Earlier this week a six-month deal was reached to curb Iran’s nuclear program in exchange for lighter economic sanctions. Rebecca Cruise joins Suzette Grillot to talk about the reaction among Saudis, Israelis, Americans, and Europeans.
Later, a conversation with LaNelma Johnson, whose Bahá’í faith led her and her family to India in 1971, where they taught children ages five to 18 at a small, rural school in Panchgani. Johnson told the story of her family’s 12 years in India in her memoir Okie in a Saree.
President Obama speaks at the White House on Saturday.
Credit Susan Walsh / AP
<!--[if gte mso 9]><xml> <o:OfficeDocumentSettings> <o:AllowPNG/> </o:OfficeDocumentSettings></xml><![endif]--> During a rare Saturday night address, Obama told the country that while this is "just a first step, it achieves a great deal."
Originally published on Sun November 24, 2013 12:17 pm
Updated at 5:01 a.m. ET Sunday
Iran and six world powers have reached a preliminary agreement in Geneva on curbing Tehran's nuclear program in exchange for some sanctions relief.
In a late-night statement from the White House, President Obama called the breakthrough "the most significant and tangible progress" with Iran since he took office. It calls for specific actions over the next six months, while negotiations continue on a longer-term deal.
This car was among many vehicles destroyed by bombs Tuesday in Beirut. Nearby buildings suffered extensive damage. More than 20 people, including an Iran diplomat, were killed by the explosions near Iran's embassy.
Originally published on Sun November 24, 2013 8:02 am
Twin explosions Tuesday near the Iranian embassy in Beirut, Lebanon, killed more than 20 people, including Iran's cultural attaché, according to reports from The Associated Press and other news outlets. Dozens more people were injured.
From Beirut, producer Rima Marrouch tells our Newscast Desk that the blasts happened around 10 a.m. local time (3 a.m. ET).
Originally published on Tue November 12, 2013 10:03 am
Reacting to a speech in which Secretary of State John Kerry said Iran rejected a "fair" proposal on its nuclear program, Iranian Foreign Minister Mohammad Javad Zarif seemed to put the blame squarely on France.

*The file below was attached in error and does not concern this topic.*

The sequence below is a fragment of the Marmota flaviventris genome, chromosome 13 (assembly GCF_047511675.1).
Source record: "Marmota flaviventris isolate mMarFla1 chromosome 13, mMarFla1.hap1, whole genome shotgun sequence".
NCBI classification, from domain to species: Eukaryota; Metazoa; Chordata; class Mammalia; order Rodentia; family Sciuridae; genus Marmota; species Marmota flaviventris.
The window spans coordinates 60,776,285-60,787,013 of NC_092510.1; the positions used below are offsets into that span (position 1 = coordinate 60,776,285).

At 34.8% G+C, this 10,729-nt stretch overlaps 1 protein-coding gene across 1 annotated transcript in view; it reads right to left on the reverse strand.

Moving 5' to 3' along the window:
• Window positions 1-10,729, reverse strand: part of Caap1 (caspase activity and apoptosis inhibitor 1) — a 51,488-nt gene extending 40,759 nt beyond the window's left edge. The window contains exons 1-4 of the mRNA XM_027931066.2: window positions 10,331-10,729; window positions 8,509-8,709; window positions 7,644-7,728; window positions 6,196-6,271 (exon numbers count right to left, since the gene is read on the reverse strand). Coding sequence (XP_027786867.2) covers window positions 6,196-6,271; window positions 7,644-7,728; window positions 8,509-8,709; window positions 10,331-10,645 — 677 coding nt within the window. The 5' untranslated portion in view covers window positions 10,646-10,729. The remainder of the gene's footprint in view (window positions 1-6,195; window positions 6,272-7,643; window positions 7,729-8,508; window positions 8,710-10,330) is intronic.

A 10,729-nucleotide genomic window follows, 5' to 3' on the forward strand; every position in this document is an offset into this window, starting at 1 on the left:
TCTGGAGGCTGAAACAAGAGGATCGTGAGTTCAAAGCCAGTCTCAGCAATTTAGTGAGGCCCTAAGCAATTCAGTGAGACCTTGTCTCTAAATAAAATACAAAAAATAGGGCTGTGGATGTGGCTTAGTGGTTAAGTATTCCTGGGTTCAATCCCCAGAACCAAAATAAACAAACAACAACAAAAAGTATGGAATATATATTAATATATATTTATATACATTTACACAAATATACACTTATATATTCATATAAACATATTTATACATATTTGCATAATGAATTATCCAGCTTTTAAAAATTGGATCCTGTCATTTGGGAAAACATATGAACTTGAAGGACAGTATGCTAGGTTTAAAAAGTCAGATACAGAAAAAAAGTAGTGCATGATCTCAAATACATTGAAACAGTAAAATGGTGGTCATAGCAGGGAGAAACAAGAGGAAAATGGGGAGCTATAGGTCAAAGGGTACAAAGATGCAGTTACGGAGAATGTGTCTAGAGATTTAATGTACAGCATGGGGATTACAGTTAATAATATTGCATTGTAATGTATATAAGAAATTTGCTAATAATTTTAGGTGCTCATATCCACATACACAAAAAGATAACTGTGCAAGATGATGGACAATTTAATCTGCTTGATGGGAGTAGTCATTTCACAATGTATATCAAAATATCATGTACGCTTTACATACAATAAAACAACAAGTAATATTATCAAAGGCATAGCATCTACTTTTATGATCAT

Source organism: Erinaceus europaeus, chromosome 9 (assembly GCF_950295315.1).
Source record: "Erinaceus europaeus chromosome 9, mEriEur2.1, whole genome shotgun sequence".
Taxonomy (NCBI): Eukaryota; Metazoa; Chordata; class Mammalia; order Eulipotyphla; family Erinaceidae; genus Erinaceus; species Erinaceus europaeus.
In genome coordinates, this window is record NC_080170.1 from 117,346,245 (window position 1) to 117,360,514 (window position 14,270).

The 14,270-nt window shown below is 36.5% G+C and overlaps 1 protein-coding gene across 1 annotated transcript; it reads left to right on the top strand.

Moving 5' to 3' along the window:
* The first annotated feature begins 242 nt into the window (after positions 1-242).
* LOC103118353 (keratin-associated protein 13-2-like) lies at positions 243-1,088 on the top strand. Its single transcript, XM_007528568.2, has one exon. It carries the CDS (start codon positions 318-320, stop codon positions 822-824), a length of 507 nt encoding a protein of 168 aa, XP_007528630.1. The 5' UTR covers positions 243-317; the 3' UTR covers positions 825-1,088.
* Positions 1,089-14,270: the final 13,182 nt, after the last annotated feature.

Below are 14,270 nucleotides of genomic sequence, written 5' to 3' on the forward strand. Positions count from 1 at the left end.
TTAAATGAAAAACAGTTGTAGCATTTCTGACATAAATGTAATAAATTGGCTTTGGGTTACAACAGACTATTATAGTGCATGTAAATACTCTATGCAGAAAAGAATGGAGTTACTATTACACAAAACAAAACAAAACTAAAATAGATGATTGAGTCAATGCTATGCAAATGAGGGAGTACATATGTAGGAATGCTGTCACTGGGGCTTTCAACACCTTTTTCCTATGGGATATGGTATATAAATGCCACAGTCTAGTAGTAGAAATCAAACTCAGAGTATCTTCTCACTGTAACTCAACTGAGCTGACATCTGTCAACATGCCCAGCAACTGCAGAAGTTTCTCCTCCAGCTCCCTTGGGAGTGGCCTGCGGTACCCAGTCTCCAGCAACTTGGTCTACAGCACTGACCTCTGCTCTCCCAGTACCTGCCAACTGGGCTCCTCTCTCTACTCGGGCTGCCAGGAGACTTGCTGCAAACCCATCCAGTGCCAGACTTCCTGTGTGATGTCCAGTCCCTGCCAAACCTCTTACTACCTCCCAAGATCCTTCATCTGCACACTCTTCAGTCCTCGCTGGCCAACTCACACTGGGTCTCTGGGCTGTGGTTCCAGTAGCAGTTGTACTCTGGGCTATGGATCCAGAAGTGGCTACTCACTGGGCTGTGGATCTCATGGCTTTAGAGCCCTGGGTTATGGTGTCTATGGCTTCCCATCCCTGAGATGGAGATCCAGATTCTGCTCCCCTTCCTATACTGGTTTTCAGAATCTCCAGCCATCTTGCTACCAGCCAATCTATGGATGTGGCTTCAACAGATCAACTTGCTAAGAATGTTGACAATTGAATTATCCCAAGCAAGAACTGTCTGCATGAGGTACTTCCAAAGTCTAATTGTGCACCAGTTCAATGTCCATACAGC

Zarif said on Twitter that "no amount of spinning" can change what happened during the marathon negotiating sessions in Geneva, but "it can further erode confidence."
Earlier this week anti-American protests in Iran marked 34 years since the storming of the Embassy in Tehran, and the start of the 18-month hostage crisis. Suzette Grillot talks about the anniversary with Joshua Landis, who also provides a brief update on Saudi Arabia's frustration with the U.S. over Syria.
Later, a conversation with Boston University modern European historian Jonathan Zatlin. He says parts of Europe's debt crisis can be explained by religious tension between the Protestant North and the Catholic South.
U.S. Secretary of State John Kerry speaks with U.S. Ambassador to Israel Daniel Shapiro, U.S. Special Envoy for Israeli-Palestinian Negotiations Martin Indyk, and Deputy Special Envoy Frank Lowenstein about Middle East peace negotiations before departing Ben Gurion International Airport in Tel Aviv, Israel, en route to Geneva, Switzerland, on November 8, 2013.
Credit U.S. Department of State / Flickr Creative Commons
Listen to Suzette Grillot's conversation with "World Views" contributor Joshua Landis.
Four world powers are dispatching their top diplomats to Geneva on Friday to add their weight to negotiations aimed at putting initial limits on Iran's ability to make atomic weapons.
The meeting comes shortly after the 34th anniversary of the start of the Iran hostage crisis, and the end of diplomatic relations between the United States and the Islamic Republic.
Joshua Landis, the Director of the Center for Middle East Studies at the University of Oklahoma, says the election of Hassan Rouhani earlier this year marks a crossroads as the moderate leader tries to promote understanding with the United States.
Catherine Ashton, the EU high representative for foreign affairs, and Iranian Foreign Minister Mohammad Javad Zarif share a light moment Tuesday at the start of two-day talks on Iran's nuclear program.
Originally published on Tue October 15, 2013 2:39 pm
Iran's proposal for easing the standoff over its nuclear program got seemingly positive initial reviews at Tuesday's start of multiparty talks in Geneva.
A spokesman for EU foreign policy chief Catherine Ashton said the Iranian delegation had made a PowerPoint presentation outlining the plan at the beginning of the two-day session. The spokesman said the plan had been received with "cautious optimism" but gave no further details of the close-door meeting, describing the proceedings as "confidential."
The European Union is now pledging to help Italy after a boat capsized last week and killed hundreds of African migrants. Rebecca Cruise and Suzette Grillot discuss how European governments are struggling with refugee and asylum policies.
Richard Clarke is famously known for criticizing the Bush Administration for not doing enough to stop 9/11. But he now focuses on issues of cybersecurity and intellectual property theft, especially by the Chinese government.
Listen to Suzette Grillot's conversation with Richard Clarke.
Former counter-intelligence czar Richard Clarke is best known for testifying before the 9/11 Commission that President George W. Bush failed to take enough action to protect the country ahead of the September 11, 2001 terrorist attacks.